Nevis limited liability companies are frequently used as an economical legal tool for basic offshore asset protection. Many Nevis LLCs are formed as single member entities so that the owner can pass through profit and loss and keep tax reporting as simple as possible. Nevertheless, Nevis LLCs, like other offshore entities, entail tax reporting and tax laws which are more complicated than most any domestic entity. It is important for people using LLCs to hire a tax accounting familiar with complex laws about offshore taxation.
As example, the Jacobs Report recently published valuable advice about tax reporting requirements for Nevis LLCs. Anyone using a Nevis LLC for asset protection should make sure that their CPA or tax attorney is familiar with the forms and issues mentioned in the Jacobs Report article which follows.
The following advice was published in the Jacobs Report:
“The disregarded entity election with Form 8832 will eliminate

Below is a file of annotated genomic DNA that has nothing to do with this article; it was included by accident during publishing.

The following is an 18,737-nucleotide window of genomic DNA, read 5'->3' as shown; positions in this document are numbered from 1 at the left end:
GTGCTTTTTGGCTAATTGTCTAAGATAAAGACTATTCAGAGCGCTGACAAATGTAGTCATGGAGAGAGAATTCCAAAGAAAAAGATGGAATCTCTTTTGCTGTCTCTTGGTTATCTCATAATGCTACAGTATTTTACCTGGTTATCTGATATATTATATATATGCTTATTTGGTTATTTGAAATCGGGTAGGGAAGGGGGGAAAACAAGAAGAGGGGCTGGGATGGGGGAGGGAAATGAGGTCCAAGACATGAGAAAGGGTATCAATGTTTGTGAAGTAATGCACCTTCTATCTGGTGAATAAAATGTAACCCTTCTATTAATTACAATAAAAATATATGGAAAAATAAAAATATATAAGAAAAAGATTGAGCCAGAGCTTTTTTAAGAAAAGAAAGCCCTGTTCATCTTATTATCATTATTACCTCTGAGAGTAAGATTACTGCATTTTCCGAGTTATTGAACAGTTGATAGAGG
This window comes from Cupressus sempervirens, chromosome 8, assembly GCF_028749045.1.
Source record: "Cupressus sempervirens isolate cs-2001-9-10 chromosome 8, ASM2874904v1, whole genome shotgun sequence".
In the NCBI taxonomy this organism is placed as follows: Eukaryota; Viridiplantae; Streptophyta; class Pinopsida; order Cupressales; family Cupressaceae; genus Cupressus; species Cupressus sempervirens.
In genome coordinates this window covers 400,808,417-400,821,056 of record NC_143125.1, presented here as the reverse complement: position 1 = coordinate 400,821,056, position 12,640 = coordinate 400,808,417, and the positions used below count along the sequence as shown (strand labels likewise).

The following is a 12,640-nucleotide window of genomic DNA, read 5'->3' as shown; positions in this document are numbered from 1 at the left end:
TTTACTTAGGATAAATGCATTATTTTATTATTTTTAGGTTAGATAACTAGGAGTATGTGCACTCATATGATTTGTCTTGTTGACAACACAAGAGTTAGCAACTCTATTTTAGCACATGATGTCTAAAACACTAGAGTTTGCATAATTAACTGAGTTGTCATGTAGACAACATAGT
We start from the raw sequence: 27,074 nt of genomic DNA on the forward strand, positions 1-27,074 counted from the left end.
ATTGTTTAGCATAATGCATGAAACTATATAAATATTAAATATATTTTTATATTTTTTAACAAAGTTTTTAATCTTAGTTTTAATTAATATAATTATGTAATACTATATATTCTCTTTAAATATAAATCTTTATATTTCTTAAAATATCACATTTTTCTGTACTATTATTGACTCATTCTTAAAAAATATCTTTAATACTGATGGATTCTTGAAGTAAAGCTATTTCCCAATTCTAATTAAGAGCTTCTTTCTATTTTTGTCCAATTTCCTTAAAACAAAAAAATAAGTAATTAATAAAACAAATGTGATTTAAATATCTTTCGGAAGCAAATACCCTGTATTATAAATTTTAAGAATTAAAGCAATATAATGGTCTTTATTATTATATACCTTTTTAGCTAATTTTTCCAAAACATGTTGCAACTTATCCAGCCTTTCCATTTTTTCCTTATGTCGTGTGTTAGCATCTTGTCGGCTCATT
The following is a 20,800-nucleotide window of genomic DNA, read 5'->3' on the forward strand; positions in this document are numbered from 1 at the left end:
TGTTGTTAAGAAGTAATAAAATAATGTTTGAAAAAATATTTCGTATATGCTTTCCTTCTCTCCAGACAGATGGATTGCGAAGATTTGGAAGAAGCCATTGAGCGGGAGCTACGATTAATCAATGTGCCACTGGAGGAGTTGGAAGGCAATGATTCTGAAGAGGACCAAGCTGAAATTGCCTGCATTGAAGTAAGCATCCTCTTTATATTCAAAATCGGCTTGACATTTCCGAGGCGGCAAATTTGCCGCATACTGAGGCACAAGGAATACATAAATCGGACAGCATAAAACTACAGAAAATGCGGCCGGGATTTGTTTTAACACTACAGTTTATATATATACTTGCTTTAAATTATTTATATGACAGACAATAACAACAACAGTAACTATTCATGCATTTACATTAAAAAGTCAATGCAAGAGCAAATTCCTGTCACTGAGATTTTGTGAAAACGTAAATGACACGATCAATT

some complicated tax reporting that would otherwise be required for a
controlled foreign corporation, but the IRS now requires taxpayers
with disregarded entities to file a Form 8858 with their tax return.
The tax treatment of foreign hedge funds depends on whether they are
partnerships or corporations for US tax purposes. If they are
partnerships, the income and expenses flow through to the US partners,
but the partners are required to file a Form 8865 — which is
comparable to a domestic partnership return Form 1065.
If the hedge funds are corporations, then they are subject to the
Passive Foreign Investment Company (PFIC) rules.”
The Jacobs Report offers free subscriptions to those who are interested. Thanks to attorney Bernard Singer of Hollywood, Florida for providing this information about Nevis LLCs and about the Jacobs service. Mr. Singer himself is very experienced and competent in offshore asset protection planning.
Last updated on May 22, 2020